This new children’s hospital will be the regional hospital for children from the Greater Dublin Area – it will also be the national hospital for children who need specialist tertiary care. By having a single hospital that centralises that kind of care and expertise, and links with adult specialists where necessary, we can ensure better care.  Very simply, the more you see of these conditions as a clinician, the better you are at treating them.  At the same time, we want to ensure that when children don’t need to be in hospital, they won’t be. Making sure that children get the right care, in the right place, at the right time, is the aim of the National Clinical Programme in Paediatrics and Neonatology.  Professor Alf Nicholson and Professor John Murphy are leading this and finalising a national model of care for paediatrics and neonatology which can deliver on this.  Within this model, the national children’s hospital will be at the apex of a network with specialist clinicians able to outreach around the country.

In Government. we have high ambitions for this project, and we are right to be ambitious.  Most of you will be well aware of what is envisaged for the new hospital in terms of facilities – for instance, for the first time all-in-patient accommodation will be in single en suite rooms. This is critically important for infection control but also for privacy and dignity.  Equally there will be advanced diagnostic equipment and facilities – we will have several hybrid theatres to allow the teams to carry out imaging during surgery.  We will have outpatient services organised in what are called clinical clusters.  This means we will have clinicians with different but related specialties physically close to each other, which is better for patients and more efficient for staff.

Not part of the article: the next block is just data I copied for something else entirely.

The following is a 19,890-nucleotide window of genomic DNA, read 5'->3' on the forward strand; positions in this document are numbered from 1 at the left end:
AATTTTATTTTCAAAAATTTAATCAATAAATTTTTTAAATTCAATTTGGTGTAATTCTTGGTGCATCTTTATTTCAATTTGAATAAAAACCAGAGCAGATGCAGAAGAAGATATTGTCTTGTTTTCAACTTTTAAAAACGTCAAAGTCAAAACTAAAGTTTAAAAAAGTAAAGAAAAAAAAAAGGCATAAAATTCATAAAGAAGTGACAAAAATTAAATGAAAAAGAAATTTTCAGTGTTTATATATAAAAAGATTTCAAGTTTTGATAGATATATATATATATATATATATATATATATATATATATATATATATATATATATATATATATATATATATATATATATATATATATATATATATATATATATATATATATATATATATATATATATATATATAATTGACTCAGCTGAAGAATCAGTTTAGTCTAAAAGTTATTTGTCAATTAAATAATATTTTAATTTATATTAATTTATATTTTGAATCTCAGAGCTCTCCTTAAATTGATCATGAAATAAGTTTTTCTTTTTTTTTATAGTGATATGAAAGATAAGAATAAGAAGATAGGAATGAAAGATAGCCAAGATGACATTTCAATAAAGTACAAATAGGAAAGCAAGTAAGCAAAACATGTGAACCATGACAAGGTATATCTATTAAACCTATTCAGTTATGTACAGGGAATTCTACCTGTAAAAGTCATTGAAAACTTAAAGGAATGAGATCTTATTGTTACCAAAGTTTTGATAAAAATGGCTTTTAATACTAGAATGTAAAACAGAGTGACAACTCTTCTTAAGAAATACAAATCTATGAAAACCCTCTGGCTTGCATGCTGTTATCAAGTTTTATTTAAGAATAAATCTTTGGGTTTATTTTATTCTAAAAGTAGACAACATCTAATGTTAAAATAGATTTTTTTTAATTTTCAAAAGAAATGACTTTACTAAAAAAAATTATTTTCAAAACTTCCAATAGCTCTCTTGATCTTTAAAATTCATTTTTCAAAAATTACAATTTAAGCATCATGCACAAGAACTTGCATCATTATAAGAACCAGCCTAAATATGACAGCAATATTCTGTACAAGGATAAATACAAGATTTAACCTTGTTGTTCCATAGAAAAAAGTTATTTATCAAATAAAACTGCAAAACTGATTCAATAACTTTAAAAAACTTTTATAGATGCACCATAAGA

The design team is now in place to turn this vision into reality.  This is the most exciting phase as we go from the concept and procurement stages into the next stage, where we will have the design team actually in place and working on plans.  The design team will continue to engage with everyone this affects – children, young people and their families, staff, and all the groups that represent users.   Some who have been involved in the project all along might be frustrated that it has taken this long to get here.   But we have made sure we have got the right decision, and we can now act with full confidence for the future.  By sharing your input and insights you have helped shape the design process, and I hope you will continue to engage the way you have done.

In 1916 the site of the new Children’s Hospital was a site of battle.  Fighting raged around it during Easter week, and there were high casualties on all sides.  Civilians were caught in the crossfire, and the first female victim of the Rising was Nurse Margaretta Keogh who was trying to tend to the wounded.  A future Taoiseach, and a future leader of my party, Fine Gael – W.T. Cosgrave – played a key role in the fighting and helped co-ordinate the defence of the South Dublin Union.  Cathal Brugha, the second-in-command on the rebel side was shot twenty-five times during the week, five cutting through arteries, but he kept going. 

After the rebellion he was released because the medical experts believed he would not survive.  And so it is appropriate that as we head towards the centenary of the 1916 Rising we recall the sacrifice of all those who fought and died during that time with a monument to the living.   Namely, a new Children’s Hospital on the site of one of the battlefields of that rising, under construction in good time for the centenary commemoration.

We need this hospital.  Children, young people and their parents need this hospital.

Today marks another major milestone for the New Children’s Hospital. It’s now full steam ahead.  I expect the design team to finish its work in a matter of months with a view to securing planning permission and beginning site clearance and enabling works next year both at St James’s and in Tallaght and Blanchardstown.  Ireland’s children deserve a world class hospital. We’ve been promising it, and talking about it for far too long.  Let’s get building. Thank you.